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TIME ZONES: THE RECENT WORK OF THOMAS EGGERER

Thomas Eggerer, Rodeo, 2012, acrylic on canvas, 90 x 79".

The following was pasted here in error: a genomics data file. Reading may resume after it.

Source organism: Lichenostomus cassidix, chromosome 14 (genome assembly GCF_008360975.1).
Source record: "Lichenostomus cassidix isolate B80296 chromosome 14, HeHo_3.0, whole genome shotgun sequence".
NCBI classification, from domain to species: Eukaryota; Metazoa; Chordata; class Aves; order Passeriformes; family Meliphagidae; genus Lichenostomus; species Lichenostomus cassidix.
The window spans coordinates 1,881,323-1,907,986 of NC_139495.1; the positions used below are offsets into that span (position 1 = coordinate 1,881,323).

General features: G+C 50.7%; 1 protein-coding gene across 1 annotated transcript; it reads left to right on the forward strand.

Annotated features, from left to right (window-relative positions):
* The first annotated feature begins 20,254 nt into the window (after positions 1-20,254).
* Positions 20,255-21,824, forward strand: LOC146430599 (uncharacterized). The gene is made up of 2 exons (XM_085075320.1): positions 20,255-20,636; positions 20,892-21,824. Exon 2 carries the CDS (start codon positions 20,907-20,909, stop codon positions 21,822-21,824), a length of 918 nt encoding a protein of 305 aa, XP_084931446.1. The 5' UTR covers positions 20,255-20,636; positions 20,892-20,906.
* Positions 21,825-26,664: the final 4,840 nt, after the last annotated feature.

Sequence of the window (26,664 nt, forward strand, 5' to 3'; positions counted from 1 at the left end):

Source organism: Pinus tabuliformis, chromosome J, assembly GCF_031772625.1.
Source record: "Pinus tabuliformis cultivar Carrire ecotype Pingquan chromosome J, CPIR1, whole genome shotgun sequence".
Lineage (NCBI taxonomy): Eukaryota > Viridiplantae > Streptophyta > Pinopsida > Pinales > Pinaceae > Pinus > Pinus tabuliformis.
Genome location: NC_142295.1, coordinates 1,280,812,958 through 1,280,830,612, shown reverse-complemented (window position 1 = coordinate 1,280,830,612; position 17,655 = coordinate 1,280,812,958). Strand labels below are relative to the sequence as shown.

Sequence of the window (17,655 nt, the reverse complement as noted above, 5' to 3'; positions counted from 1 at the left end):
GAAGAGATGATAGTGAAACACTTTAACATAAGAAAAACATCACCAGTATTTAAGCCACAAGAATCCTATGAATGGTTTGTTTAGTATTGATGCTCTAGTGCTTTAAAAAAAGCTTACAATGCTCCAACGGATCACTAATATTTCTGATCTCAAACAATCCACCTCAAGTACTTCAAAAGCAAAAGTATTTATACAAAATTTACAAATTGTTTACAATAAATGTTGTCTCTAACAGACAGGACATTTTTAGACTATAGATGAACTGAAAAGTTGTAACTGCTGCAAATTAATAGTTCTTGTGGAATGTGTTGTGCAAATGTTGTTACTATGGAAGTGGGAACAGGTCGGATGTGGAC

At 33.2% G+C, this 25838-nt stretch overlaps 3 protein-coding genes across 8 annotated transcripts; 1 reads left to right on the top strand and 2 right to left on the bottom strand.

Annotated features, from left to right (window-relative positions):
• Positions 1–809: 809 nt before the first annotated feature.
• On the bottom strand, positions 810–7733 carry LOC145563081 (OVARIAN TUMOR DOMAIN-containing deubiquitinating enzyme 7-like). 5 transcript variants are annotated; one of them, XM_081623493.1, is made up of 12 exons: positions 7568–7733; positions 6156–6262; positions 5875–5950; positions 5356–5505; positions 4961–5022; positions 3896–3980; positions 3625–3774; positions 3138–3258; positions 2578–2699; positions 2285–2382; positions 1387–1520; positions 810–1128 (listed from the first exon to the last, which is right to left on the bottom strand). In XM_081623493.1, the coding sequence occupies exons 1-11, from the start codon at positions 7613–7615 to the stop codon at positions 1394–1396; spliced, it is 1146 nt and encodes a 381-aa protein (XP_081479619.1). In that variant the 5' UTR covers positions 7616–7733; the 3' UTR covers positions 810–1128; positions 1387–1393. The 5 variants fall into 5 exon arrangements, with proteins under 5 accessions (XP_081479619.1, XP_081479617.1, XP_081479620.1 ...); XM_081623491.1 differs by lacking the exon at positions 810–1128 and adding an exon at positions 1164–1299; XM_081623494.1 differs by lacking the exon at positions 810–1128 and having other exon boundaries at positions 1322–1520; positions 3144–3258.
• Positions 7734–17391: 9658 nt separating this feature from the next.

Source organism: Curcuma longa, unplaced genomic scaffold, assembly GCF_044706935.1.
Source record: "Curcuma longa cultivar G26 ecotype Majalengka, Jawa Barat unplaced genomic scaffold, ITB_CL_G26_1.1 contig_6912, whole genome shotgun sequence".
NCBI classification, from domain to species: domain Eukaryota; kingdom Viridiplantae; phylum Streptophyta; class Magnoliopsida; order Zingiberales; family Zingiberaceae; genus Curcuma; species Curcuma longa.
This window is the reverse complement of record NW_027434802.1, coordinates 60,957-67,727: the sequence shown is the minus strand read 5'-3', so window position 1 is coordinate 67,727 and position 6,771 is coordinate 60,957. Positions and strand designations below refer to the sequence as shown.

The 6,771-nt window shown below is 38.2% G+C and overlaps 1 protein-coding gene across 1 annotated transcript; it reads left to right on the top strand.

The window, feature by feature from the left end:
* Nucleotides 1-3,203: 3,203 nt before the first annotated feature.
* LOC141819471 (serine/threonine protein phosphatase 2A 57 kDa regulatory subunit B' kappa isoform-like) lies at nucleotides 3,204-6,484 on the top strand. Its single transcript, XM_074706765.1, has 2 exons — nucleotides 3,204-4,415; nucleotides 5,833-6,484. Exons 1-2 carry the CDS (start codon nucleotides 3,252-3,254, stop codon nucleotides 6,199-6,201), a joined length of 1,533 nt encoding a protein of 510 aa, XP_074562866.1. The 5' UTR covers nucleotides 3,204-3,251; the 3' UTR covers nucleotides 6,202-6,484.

IN THOMAS EGGERER’S RECENT PAINTINGS, figures enter thickets of agitated brushstrokes and zones of candy color, impossible landscapes of painterly marks. These figures appear in two distinct ways: as cutouts, dislocated from the canvas by a narrow, encircling border of contrasting color; and as pentimenti, palimpsests of drawn and redrawn human contours emerging out of (or falling back into) fields of paint. But cutouts and pentimenti could not be more different. They represent two opposing poles in the possible relation between a figure and a ground. The first strategy suggests alienation, as though both gestural marks and the monochrome expanses surrounding them were rejecting figures like so many transplanted organs. The brushwork around groups of boys in works such as Waste Management, 2012; Rodeo, 2012; and Carousel, 2013, for instance, tends to be agitated and crude, implying

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